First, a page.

Sloop: A sailboat with 2 sails and 1 mast

Cutter: A sloop with a third sail in between the mainsail and headsail

Ketch: A sailboat with 2 masts, a shorter mizzen mast ahead of the rudder post

Lateen: A sailboat with a single triangular sail that runs in a fore and aft direction

Yawl: A sailboat with 2 masts, a shorter mizzen mast aft the rudder post

Schooner: A sailboat with 2 or more masts, the foremast and mainmast being the same height or the mainmast being taller

 

Outboard Boats

Bass Boat: Boats with a v shaped hull and low freeboard used for freshwater fishing

Canoe: A lightweight narrow boat with pointed ends

Center Console: A boat with the helm on a console in the center

Cruiser: A boat with a cabin in the bow for overnight stay

Dinghy: Small inflatable boats usually made of rubber

Day Cruiser: A small cruiser with no cabin for overnight stay

Fish & Ski: Bowrider specialized for fishing and skiing

Inflatable: Boats with sides that are inflatable tubes

Kayak: A type of canoe where passengers sit on the bottom of the boat

Racer: A small powerboat used for racing

Runabout: A small powerboat for multipurpose use (fishing, cruising, watersports)

Sports Cruiser: Cruiser with a single deck above the hull and cabin below. Also known as an express cruiser, these boats can go at high speeds

Sports Fisherman: Offshore fishing boats capable of high speeds

Ski: Boats designed for watersports that produce higher wakes

Sports Runabout: Runabouts capable of higher speeds than traditional runabouts

Utility: Boats used for fishing or as work boats

Boat Terms

There are many terms associated with boats and the way in which they operate. This section goes over the most important terms associated with boats that you will see when dealing with boats.

There are three types of boat engines – Stern drive, Outboard and Jet drive.

Stern (Inboard/Outboard): Stern drive boat motors are typically located within the main section of the under belly of the boat, while the propeller is located underneath the boat. Stern drive boats in turn have less exposure than an outboard motor.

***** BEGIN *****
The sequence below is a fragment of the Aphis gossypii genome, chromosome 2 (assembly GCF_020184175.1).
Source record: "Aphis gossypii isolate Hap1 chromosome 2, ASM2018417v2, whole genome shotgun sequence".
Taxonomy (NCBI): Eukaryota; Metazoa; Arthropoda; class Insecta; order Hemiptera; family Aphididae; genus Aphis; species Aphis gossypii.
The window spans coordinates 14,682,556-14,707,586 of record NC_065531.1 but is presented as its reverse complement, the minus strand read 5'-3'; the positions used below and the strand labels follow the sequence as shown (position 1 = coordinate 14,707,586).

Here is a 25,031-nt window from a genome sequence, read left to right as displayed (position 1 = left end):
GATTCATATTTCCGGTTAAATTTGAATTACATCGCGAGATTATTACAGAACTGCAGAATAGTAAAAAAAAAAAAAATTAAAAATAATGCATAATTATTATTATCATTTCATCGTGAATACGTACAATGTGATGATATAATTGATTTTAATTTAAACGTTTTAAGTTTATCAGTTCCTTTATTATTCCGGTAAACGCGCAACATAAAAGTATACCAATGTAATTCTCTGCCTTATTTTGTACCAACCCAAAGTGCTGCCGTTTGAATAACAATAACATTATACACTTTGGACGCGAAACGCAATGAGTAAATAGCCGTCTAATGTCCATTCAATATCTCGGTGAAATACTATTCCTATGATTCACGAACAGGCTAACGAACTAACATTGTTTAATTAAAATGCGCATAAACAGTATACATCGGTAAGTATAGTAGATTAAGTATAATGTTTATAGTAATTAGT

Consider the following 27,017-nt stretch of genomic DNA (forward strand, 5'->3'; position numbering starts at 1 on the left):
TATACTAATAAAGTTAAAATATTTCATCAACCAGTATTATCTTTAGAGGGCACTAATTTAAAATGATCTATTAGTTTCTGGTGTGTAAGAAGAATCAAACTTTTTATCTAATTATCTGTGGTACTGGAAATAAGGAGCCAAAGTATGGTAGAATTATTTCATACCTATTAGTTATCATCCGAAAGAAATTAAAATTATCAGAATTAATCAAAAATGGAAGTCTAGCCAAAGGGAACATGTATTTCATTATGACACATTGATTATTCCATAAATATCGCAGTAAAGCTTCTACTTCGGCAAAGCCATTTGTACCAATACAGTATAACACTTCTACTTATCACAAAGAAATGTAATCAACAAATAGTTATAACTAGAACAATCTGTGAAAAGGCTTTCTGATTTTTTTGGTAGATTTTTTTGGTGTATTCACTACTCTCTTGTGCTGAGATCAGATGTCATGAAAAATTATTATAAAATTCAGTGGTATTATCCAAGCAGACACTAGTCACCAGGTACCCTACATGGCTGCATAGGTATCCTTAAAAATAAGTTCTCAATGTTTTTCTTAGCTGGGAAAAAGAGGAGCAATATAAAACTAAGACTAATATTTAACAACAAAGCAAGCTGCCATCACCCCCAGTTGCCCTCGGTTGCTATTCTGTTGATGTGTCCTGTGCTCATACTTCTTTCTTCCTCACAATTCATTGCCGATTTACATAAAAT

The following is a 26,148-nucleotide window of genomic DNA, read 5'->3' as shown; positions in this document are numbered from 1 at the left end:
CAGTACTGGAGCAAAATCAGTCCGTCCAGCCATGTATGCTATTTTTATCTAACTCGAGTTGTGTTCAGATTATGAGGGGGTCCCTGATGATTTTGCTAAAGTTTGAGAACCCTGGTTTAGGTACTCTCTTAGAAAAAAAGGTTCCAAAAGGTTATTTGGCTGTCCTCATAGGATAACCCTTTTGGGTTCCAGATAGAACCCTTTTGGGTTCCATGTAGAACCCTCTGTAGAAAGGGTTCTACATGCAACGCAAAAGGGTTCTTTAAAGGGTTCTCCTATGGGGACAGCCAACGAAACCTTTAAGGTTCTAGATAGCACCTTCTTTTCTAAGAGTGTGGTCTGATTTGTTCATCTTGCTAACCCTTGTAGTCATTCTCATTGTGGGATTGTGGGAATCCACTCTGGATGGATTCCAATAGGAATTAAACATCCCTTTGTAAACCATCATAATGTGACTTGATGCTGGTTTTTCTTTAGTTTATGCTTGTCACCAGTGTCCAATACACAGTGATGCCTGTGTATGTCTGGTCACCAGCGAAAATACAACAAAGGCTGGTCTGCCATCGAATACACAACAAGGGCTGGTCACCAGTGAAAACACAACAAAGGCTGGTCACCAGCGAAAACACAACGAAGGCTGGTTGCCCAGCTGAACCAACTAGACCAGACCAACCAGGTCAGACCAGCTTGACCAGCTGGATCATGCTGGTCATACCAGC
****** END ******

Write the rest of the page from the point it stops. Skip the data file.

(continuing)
Outboard: An Outboard boat is one which the motor is on the exterior of the boat. Typically these motors can be physically seen on the back of the boat. Outboards are propelled with a metal propeller which can be lowered or raised in and out of the water (unlike Stern drive boat motors)

 

Jet propulsion: There are two different types of Jet propulsion engines – Outboard and Inboard. Outboard Jet propulsion engines are similar to Outboard motors yet they do not have a propeller. Rather have an impeller which intakes and outputs water in order to move the boat. Inboard Jet propulsion engines are typically located within the underbelly of the boat (like Stern drive boat motors). Inboard Jet propulsion engines propeller is located within the underbelly of the boat where the impeller intakes water and pushes it out through and external water exit.

Length: Extreme centerline length of hull

Beam: Extreme width of vessel

Weight: A unit or system of units used for expressing how much an object or quantity of matter weighs – the weight of the vehicle without cargo.

Hull: The frame or body of a ship or boat exclusive of masts, yards, sails, and rigging

Hull Material: The type of material used in the construction process of building the Hull of a Hull style boat. Usually Aluminum, Steel, or Fiberglass

Horsepower: A unit of power equal in the U.S. to 746 watts and nearly equivalent to the English gravitational unit of the same name that equals 550 foot-pounds of work per second

Pontoon Material: The type of material used in the construction process of building a pontoon boat. Typically Aluminum, Steel, or Fiberglass

Rig, Rigging: The system of ropes, cables and chains, which support a sailing ship or sail boat’s masts

Draft: Water depth required to float vessel (Centerboard or Dagger board down)

Displacement: Weight of water displaced by rigged vessel

Sail Area: Standard recommended working sail area. Does not pertain to the variously available oversize or undersize sails.

Bimini Top: Open-front canvas top for the cockpit of a boat

Trailer: A small vessel propelled by oars, paddle, sails, or motor for traveling, transporting good, etc.

Outboard motor: A small or medium-sized engine with a propeller that can be mounted outside the stern of a boat

Swim Platform: A wide platform at the transom equipped with a ladder to make reboarding easier.

Transom: The surface that forms the stern of a vessel.

Rudder: Mounted either on the transom or under the boat, the Rudder is a vertical blade that helps steer the boat.

Shaft: Transmits power from an engine to a propeller.

Props: Mechanical device for propelling a boat, consisting of a revolving shaft with two or more broad, angled blades attached.

Sources

https://en.mimi.hu/boating/swim_platform.html

https://www.hhprop.com/how-boat-props-work.php

https://www.boatcoversdirect.com/what-is-a-bimini-or-boat-top

http://www.boatingmag.com/boats/jet-drive-vs-sterndrive#page-10

https://www.boat-ed.com/pennsylvania/studyGuide/Outboard-and-Inboard-Engines;-Stern-and-Jet-Drives/101039_101039015/

http://www.michiganmotorz.com/marine-enginedrive-variations-a-10.html

http://forums.iboats.com/forum/general-boating-outdoors-activities/boat-topics-and-questions-not-engine-topics/642405-inboard-vs-outboard-boat

http://www.boatmania.com/semi-custom-cover-for-v-16-style-boats-length-16-6-width-86-motor-type-outboard.html

http://www.go2marine.com/product/152833F/pontoon-boat-semi-custom-covers-non-trailerable.html

https://commons.wikimedia.org/wiki/File:Houseboat_on_the_move_Monticello,_KY_10.JPG

http://www.boats.com/how-to/boat-buying-for-absolute-beginners-part-iv/

http://rvainsurance.com/coverage/marine/personal-watercraft/